Washington survive Braves fightback to stay top
(Reuters) - The Washington Nationals tightened their grip at the top of the National League East division by withstanding an Atlanta Braves fightback to eke out a 5-4 victory at Turner Field on Friday.
Michael Morse had a big night with the bat for the Nationals, going four-for-four and pumping the winning run with a solo homer in the top of the eighth inning.
The right fielder has been in a purple patch of form recently and is 12 from 19 dating back to their recent series against the Rockies with a double and two home runs in his last four games.
"He's been looking better and better every day," Washington manager Davey Johnson told reporters.
"In Colorado, he started to look more relaxed, more comfortable in there. Shoot, he's back getting easy hits, so it's nice to have him back."
The Nationals appeared to be coasting to victory on the back of pitcher Ross Detwiler, who had kept the Braves scoreless for six innings to help the visitors open a 4-0 lead.
Detwiler also proved his worth with the bat by bringing in Morse for the opening run in the second inning with a single to right field.
Ian Desmond hammered the Braves for two fielding errors in the third by driving in Adam LaRoche and Morse for a 3-0 lead, with Jesus Flores hitting a solo home run in the fourth as the visitors looked to have the game wrapped up.
But Detwiler fatigued in the seventh, firstly hitting Freddie Freeman with a curveball, then allowing a Jack Wilson bunt single as the momentum shifted.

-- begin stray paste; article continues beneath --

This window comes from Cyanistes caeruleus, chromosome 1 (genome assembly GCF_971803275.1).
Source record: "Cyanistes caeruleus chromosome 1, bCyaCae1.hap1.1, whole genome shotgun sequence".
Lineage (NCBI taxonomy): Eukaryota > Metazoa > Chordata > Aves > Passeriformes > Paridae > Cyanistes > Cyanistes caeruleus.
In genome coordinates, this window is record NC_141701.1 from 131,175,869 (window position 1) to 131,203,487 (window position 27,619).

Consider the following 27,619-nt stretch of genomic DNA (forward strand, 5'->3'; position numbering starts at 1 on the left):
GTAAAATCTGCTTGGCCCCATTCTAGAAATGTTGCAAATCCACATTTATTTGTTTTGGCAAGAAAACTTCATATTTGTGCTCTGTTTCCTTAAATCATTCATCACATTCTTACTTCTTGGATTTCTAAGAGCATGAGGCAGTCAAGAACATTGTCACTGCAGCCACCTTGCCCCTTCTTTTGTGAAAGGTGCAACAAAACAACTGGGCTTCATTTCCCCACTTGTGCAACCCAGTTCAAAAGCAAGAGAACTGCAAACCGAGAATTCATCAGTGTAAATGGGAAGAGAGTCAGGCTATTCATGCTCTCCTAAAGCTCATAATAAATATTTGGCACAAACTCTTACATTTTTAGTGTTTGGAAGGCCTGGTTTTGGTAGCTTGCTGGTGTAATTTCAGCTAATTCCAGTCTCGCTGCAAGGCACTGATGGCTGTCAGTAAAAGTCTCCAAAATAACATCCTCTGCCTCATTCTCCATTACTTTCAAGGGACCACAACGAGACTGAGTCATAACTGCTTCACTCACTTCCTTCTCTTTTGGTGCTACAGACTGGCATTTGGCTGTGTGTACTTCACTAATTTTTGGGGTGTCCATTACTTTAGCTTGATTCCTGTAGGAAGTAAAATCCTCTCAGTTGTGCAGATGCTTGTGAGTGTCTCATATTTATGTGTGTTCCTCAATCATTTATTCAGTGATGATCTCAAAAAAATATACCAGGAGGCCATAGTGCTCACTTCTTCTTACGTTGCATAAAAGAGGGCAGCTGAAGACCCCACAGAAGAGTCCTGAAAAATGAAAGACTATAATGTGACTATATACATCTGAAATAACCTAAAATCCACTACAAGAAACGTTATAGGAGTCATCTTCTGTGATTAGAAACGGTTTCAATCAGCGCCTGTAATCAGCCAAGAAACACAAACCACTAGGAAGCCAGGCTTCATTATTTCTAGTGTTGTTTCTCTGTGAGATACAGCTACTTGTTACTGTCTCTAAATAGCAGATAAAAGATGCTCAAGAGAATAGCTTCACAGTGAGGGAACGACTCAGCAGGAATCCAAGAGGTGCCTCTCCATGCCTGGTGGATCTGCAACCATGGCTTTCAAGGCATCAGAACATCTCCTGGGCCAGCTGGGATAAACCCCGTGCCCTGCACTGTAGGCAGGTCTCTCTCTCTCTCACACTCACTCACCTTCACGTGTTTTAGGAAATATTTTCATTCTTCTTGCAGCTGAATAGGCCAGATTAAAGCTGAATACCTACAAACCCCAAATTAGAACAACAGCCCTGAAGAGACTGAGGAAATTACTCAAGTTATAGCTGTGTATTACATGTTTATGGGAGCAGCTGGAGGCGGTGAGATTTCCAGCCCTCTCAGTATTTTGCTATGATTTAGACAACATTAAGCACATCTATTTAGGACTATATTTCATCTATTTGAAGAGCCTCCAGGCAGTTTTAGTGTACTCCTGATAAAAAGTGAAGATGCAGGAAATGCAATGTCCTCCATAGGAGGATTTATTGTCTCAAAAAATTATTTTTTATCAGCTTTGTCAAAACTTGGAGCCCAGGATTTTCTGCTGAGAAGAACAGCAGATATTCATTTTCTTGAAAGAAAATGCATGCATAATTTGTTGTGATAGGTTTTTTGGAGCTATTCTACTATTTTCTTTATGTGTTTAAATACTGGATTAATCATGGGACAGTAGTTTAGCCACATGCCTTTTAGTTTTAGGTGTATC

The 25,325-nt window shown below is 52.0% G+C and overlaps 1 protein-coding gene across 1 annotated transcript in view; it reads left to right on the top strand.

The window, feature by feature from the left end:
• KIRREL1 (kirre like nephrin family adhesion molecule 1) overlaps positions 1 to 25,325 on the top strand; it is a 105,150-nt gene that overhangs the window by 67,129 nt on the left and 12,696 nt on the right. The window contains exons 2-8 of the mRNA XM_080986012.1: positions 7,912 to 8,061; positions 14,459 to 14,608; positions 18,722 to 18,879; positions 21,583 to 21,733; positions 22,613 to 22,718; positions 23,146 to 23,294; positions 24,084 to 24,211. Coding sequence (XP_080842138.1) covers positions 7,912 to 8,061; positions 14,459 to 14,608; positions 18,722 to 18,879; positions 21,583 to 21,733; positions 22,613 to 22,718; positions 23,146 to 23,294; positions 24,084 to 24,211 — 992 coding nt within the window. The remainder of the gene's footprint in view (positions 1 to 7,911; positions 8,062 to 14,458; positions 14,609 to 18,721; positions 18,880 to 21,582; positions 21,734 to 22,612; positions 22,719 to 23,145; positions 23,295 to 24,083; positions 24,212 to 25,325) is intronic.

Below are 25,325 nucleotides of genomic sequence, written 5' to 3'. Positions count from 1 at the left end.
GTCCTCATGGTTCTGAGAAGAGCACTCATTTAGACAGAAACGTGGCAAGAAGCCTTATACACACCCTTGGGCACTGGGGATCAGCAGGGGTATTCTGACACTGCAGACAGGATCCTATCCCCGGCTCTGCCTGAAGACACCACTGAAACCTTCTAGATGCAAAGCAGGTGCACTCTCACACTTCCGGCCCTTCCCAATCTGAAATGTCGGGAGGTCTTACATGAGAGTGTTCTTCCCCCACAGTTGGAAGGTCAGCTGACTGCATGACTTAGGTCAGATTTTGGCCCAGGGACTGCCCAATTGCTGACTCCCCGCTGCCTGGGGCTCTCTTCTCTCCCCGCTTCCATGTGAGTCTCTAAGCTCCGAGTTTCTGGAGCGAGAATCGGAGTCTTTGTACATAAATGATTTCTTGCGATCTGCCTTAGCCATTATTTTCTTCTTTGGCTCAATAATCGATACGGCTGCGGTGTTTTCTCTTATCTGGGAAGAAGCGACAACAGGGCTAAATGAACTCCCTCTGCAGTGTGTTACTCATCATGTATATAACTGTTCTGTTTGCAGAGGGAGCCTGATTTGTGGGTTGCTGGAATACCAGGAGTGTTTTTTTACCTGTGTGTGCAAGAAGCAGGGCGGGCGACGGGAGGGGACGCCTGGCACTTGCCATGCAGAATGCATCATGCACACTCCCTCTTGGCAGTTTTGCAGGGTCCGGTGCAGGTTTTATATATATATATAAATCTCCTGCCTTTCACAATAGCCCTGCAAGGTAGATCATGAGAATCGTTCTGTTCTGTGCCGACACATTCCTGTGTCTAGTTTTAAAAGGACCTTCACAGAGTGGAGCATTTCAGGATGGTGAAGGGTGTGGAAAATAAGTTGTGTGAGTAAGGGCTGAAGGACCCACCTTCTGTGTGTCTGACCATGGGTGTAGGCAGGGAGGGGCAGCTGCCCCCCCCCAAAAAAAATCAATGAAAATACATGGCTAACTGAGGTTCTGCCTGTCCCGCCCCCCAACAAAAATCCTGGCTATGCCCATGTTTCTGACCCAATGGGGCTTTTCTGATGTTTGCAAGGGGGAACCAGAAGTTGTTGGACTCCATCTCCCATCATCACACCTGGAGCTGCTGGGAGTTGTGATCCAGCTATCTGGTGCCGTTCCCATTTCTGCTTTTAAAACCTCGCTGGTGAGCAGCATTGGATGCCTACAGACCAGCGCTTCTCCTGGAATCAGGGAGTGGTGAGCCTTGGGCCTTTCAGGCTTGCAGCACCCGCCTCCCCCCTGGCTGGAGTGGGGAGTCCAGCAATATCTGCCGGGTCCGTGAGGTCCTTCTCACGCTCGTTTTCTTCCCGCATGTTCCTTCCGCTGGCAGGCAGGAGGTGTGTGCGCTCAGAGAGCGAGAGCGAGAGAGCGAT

Martin Prado singled to bring Freeman in before Michael Bourn sent a sacrifice fly to left field to cut the lead to just two runs.
Detwiler barely survived the hook but his night ended shortly after when Andrelton Simmons sent the ball over the wall for a two-run homer to tie the scores at 4-4 and take away the pitchers claim on the win.
Morse, however, had the final say and his homer in the eighth helped Washington improve to 44-31 while the Braves dropped to 40-36 in their quest to chase down their division rivals.
"I'm starting to have better at-bats," Morse said.
"I'm starting to see pitches, recognize pitches. It comes with, basically, at-bats and seeing the ball more and just being at the plate, up at the plate, watching the pitcher.
"Any time you play a division team, it's important, especially when you're in first place like we are. Our division games are the most important games."
(Reporting by Ben Everill in Los Angeles; Editing by John O'Brien/Patrick Johnston)
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